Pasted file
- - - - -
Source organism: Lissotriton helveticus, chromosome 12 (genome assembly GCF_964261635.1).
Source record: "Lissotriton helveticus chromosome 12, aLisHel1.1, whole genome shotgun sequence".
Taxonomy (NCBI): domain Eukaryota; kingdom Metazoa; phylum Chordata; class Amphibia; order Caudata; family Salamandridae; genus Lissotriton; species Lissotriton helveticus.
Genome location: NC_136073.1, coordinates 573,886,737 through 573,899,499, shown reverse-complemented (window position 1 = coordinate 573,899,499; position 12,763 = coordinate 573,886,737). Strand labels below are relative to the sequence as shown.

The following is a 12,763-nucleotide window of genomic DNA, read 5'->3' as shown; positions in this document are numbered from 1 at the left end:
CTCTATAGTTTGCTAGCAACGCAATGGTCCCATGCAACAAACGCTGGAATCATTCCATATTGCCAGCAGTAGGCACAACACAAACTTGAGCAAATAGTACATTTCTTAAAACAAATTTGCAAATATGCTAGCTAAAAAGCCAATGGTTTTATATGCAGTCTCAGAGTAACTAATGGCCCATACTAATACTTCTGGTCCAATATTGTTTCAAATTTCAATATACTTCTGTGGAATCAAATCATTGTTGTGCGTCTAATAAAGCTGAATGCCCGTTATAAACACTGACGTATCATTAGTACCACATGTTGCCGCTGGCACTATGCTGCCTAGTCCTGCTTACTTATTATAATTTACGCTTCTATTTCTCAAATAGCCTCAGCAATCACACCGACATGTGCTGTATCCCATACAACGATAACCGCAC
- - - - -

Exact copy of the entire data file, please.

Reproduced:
Source organism: Lissotriton helveticus, chromosome 12 (genome assembly GCF_964261635.1).
Source record: "Lissotriton helveticus chromosome 12, aLisHel1.1, whole genome shotgun sequence".
Taxonomy (NCBI): domain Eukaryota; kingdom Metazoa; phylum Chordata; class Amphibia; order Caudata; family Salamandridae; genus Lissotriton; species Lissotriton helveticus.
Genome location: NC_136073.1, coordinates 573,886,737 through 573,899,499, shown reverse-complemented (window position 1 = coordinate 573,899,499; position 12,763 = coordinate 573,886,737). Strand labels below are relative to the sequence as shown.

The following is a 12,763-nucleotide window of genomic DNA, read 5'->3' as shown; positions in this document are numbered from 1 at the left end:
CTCTATAGTTTGCTAGCAACGCAATGGTCCCATGCAACAAACGCTGGAATCATTCCATATTGCCAGCAGTAGGCACAACACAAACTTGAGCAAATAGTACATTTCTTAAAACAAATTTGCAAATATGCTAGCTAAAAAGCCAATGGTTTTATATGCAGTCTCAGAGTAACTAATGGCCCATACTAATACTTCTGGTCCAATATTGTTTCAAATTTCAATATACTTCTGTGGAATCAAATCATTGTTGTGCGTCTAATAAAGCTGAATGCCCGTTATAAACACTGACGTATCATTAGTACCACATGTTGCCGCTGGCACTATGCTGCCTAGTCCTGCTTACTTATTATAATTTACGCTTCTATTTCTCAAATAGCCTCAGCAATCACACCGACATGTGCTGTATCCCATACAACGATAACCGCAC